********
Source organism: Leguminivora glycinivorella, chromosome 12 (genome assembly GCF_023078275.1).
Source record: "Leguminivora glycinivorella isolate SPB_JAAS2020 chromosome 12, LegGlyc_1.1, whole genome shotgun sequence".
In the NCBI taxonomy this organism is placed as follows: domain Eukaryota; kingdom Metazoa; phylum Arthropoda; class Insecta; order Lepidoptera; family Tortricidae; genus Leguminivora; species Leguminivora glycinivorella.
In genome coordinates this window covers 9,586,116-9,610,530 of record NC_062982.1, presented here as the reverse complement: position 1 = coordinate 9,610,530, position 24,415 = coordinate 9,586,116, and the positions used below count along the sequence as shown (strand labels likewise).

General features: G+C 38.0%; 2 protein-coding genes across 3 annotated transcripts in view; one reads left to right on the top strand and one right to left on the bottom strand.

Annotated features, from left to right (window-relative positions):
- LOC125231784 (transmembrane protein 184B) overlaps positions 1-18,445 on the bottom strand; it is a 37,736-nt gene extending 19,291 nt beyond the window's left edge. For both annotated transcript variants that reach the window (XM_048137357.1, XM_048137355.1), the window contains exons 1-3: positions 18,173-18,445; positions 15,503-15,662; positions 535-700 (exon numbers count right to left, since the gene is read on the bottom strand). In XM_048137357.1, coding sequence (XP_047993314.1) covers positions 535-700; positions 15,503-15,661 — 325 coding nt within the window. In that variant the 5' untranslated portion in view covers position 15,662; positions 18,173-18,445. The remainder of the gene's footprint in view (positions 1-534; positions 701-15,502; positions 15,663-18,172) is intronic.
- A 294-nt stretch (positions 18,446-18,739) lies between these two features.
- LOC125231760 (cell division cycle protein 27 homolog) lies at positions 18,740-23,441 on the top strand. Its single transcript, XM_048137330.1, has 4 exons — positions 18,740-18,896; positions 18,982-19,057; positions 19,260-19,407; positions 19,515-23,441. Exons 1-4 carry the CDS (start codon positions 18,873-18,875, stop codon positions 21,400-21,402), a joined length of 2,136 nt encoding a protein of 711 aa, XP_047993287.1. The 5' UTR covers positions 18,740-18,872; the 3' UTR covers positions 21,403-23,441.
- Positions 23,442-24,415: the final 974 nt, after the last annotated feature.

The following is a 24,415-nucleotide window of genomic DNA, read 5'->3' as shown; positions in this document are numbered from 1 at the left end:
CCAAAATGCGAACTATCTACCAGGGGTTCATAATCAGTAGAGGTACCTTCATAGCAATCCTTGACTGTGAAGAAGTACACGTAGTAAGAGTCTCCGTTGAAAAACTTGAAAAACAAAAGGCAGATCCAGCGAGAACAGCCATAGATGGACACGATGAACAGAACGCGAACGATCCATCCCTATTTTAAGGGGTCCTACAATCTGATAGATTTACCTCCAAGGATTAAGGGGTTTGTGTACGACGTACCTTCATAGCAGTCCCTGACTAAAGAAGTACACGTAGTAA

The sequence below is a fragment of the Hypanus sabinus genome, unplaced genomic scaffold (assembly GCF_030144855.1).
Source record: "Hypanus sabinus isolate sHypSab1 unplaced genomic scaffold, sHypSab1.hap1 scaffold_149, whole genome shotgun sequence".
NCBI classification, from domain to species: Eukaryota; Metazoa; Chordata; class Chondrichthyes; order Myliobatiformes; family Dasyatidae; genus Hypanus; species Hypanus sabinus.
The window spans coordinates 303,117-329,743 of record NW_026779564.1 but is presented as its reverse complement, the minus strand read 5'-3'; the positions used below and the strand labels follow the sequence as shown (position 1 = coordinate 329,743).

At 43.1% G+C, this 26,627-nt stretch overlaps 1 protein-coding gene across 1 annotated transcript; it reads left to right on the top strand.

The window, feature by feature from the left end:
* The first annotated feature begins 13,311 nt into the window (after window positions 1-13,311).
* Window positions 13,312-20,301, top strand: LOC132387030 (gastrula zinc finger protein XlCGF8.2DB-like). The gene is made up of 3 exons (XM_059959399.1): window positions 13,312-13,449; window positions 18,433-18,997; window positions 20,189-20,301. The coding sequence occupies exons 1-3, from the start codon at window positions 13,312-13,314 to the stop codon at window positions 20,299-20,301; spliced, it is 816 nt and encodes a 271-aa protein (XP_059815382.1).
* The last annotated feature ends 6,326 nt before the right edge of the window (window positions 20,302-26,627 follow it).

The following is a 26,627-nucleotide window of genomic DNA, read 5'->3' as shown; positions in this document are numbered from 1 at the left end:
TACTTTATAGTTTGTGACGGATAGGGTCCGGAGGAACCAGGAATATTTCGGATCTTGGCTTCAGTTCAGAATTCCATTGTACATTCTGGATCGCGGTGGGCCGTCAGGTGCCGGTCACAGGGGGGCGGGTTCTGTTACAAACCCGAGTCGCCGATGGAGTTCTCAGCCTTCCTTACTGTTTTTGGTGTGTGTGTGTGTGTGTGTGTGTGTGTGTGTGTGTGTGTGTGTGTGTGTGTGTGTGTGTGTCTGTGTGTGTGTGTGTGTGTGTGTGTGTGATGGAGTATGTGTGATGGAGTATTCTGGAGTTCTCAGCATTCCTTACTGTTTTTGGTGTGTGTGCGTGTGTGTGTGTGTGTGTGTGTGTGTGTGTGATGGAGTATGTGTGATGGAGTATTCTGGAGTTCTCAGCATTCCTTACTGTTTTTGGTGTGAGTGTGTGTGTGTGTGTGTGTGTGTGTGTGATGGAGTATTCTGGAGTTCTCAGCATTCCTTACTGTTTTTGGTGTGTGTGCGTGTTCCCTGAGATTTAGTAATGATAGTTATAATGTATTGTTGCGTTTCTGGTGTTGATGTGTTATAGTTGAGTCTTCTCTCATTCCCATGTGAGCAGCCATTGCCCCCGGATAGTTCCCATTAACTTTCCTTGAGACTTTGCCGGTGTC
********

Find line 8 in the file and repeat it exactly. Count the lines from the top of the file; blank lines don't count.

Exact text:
- A 294-nt stretch (positions 18,446-18,739) lies between these two features.